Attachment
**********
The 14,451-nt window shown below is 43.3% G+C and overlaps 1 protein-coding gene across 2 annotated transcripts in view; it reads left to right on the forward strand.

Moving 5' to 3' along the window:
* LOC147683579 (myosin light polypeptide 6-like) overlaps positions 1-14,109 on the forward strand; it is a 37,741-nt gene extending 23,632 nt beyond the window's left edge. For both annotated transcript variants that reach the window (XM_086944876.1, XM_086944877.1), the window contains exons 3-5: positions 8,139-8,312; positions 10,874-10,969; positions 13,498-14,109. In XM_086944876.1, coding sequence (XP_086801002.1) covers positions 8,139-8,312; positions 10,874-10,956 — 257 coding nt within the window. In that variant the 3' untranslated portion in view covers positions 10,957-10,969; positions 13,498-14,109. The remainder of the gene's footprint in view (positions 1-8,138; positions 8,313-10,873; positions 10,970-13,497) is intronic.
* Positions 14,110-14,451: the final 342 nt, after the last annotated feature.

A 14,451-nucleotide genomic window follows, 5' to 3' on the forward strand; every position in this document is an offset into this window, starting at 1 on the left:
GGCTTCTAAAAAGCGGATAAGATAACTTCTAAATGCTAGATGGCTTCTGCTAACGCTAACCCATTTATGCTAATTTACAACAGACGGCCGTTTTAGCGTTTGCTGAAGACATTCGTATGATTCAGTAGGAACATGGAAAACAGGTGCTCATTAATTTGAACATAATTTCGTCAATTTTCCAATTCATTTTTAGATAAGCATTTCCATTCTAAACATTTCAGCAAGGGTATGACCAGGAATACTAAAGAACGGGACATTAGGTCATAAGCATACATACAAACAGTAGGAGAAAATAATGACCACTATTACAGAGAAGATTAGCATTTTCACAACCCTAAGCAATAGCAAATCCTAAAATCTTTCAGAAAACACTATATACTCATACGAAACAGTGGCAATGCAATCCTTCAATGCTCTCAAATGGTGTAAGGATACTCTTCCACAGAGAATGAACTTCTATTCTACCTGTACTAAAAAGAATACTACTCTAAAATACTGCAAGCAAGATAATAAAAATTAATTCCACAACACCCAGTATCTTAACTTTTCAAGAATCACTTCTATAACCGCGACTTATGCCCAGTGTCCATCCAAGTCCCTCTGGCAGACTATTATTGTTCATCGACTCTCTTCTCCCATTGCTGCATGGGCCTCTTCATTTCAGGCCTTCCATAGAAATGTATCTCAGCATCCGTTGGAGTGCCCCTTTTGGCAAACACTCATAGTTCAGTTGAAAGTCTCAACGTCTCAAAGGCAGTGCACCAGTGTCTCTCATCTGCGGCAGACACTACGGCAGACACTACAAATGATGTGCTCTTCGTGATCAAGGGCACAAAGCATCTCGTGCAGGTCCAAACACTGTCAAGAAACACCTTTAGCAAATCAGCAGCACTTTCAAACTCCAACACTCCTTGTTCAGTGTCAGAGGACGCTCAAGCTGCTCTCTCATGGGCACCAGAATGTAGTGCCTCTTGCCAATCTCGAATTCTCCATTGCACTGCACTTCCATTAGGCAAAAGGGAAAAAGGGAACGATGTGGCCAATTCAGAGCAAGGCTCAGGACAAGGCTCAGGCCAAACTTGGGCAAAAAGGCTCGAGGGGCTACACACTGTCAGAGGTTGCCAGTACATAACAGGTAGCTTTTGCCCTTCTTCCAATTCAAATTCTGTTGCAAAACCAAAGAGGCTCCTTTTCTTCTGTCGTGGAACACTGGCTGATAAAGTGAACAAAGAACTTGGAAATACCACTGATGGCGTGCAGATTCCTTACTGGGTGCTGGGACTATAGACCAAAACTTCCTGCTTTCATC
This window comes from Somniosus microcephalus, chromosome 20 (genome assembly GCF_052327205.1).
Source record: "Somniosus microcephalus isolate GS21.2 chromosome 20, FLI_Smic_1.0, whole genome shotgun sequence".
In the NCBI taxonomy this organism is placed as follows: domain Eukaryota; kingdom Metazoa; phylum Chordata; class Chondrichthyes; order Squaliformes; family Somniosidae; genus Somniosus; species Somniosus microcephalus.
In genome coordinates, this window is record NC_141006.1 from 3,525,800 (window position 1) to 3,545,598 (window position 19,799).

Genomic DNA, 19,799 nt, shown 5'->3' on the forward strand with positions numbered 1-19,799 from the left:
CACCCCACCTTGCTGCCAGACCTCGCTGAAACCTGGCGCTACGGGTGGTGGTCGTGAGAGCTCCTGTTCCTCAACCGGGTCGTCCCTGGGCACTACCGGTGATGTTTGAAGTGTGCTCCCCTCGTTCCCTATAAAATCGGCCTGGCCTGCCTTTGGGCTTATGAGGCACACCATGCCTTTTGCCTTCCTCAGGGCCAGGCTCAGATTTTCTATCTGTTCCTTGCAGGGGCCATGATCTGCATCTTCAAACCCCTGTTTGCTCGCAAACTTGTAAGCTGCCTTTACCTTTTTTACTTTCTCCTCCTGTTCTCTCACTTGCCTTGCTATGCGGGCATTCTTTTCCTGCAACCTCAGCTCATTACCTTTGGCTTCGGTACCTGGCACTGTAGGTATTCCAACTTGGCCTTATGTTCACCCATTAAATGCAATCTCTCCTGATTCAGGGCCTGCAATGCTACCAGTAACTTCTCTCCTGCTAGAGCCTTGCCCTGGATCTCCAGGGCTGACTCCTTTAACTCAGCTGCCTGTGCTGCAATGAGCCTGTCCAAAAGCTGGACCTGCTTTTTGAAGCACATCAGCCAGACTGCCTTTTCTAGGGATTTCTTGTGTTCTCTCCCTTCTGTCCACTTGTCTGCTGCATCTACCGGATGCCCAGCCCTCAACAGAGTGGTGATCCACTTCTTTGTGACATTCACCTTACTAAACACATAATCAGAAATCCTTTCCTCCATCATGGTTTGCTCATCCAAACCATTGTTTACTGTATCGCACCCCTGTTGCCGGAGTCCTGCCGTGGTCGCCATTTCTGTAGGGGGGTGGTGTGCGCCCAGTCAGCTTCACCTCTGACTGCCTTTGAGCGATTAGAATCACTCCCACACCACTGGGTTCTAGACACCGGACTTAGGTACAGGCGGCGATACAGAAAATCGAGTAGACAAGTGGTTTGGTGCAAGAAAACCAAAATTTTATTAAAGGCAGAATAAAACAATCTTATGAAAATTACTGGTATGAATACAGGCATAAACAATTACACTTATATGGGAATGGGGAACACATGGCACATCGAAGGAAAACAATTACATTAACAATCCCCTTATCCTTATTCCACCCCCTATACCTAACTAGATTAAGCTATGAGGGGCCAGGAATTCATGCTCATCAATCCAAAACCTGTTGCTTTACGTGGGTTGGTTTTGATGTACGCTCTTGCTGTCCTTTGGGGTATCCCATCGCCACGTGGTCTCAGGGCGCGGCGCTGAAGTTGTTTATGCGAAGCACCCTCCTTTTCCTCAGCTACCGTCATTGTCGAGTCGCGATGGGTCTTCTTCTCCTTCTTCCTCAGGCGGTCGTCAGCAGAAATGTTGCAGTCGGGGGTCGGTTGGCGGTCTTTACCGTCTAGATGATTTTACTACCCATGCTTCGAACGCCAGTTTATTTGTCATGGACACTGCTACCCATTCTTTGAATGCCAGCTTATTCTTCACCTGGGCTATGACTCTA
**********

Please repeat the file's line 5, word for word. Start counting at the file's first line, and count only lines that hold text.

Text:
A 14,451-nucleotide genomic window follows, 5' to 3' on the forward strand; every position in this document is an offset into this window, starting at 1 on the left: